On Your Own?
The number of single mothers is growing. If you're among them, here's what you need to know.
Research birth certificate options After you deliver, you will be asked to submit information for your baby's birth certificate, including the father's name and your baby's.
You can opt to list the father's name or leave it off. If you conceived your baby via an anonymous donor, or if your baby's father is absent, you have the right to list the father's name as "unknown" or "confidential," Schon says. Keep in mind that a birth certificate is not a private document--your child may have to present a copy when she starts school, gets a passport or applies for a driver's license, a marriage license or retirement benefits. So, if you want to keep the father's identity private, consider leaving it off the birth certificate.
In some states, listing the father's name on the birth certificate can make it easier to claim child support. But it also gives the father some legal rights. If you and the father are not married, he may be asked to sign a parental acknowledgment form before he can be listed as the baby's father.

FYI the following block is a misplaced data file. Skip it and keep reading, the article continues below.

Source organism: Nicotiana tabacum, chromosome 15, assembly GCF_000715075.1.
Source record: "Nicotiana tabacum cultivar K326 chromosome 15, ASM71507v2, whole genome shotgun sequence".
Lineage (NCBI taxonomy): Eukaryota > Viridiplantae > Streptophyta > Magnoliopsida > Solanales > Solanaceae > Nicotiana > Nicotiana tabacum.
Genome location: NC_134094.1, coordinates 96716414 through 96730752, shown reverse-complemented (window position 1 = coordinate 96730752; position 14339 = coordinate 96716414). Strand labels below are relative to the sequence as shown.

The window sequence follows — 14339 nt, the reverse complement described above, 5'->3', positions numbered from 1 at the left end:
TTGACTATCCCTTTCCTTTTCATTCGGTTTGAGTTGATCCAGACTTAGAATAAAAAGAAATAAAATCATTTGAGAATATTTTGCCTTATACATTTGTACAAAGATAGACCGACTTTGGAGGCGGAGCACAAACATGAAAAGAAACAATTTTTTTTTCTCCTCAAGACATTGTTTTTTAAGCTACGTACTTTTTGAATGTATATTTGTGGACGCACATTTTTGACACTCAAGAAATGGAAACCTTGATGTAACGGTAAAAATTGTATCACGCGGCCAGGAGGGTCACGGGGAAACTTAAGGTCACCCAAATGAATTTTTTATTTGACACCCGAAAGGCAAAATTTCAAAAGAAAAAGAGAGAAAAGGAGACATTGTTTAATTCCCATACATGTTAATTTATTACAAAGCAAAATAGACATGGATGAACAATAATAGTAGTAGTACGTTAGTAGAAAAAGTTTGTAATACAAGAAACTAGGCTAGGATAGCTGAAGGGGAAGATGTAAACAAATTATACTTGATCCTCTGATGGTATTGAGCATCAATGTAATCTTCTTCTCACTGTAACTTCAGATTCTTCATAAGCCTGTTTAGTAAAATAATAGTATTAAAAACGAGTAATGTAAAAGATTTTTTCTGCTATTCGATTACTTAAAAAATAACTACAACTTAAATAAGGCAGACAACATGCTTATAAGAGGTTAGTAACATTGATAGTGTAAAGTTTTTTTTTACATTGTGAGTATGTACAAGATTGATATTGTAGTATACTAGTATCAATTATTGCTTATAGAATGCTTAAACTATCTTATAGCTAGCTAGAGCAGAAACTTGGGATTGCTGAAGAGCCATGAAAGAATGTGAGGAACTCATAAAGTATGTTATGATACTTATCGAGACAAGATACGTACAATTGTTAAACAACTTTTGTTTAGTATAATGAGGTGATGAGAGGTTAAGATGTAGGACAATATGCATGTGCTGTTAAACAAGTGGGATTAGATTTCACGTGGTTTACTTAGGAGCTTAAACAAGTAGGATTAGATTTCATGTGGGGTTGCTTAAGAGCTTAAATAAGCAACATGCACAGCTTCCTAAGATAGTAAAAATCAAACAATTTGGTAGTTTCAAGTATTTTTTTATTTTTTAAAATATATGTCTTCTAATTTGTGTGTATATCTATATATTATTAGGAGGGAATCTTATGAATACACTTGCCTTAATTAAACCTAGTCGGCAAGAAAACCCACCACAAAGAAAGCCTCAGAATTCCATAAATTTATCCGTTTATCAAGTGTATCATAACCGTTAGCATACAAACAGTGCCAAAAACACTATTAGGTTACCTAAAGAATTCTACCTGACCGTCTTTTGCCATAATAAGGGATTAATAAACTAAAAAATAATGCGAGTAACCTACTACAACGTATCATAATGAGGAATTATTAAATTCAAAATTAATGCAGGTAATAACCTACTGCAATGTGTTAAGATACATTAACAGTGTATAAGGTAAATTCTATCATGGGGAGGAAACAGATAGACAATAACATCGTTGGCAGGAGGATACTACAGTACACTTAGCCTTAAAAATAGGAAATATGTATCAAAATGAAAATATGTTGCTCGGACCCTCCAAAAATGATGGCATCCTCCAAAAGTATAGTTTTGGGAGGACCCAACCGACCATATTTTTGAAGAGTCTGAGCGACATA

Will your child share your last name (surname) or her father's? If you choose to give the child her father's surname and he isn't a part of her life, she may feel uncomfortable using his name. On the other hand, giving your child her father's last name may help her feel connected to him. In some states, if you and the father are not married, the father must give permission for his surname to be used.
If you're not sure what to list on the birth certificate, consult an attorney. "Once you put a name on a birth certificate, it does bind you, as a presumption is established regarding paternity," says Schon. Although the hospital may pressure you to fill out the birth certificate before you leave, you actually have a few months--check with your state's registry of vital records for the regulations. If you want to alter information on a birth certificate later on, you'll need to go to court.
Insure your financial future "As a single parent, you're the caregiver, breadwinner, cook, chauffeur and so much more," says David F. Woods, president of the Life and Health Insurance Foundation for Education in Washington, D.C. "With so much responsibility resting on your shoulders, you need to make doubly sure that you have enough life and disability insurance to safeguard your child's financial future." The price of insurance depends on your age, health status and other factors. A healthy, 35-year-old nonsmoking woman can purchase $250,000 of term life insurance for as little as $18 a month and individual disability coverage for $50 to $100 a month (based on a $40,000 annual salary).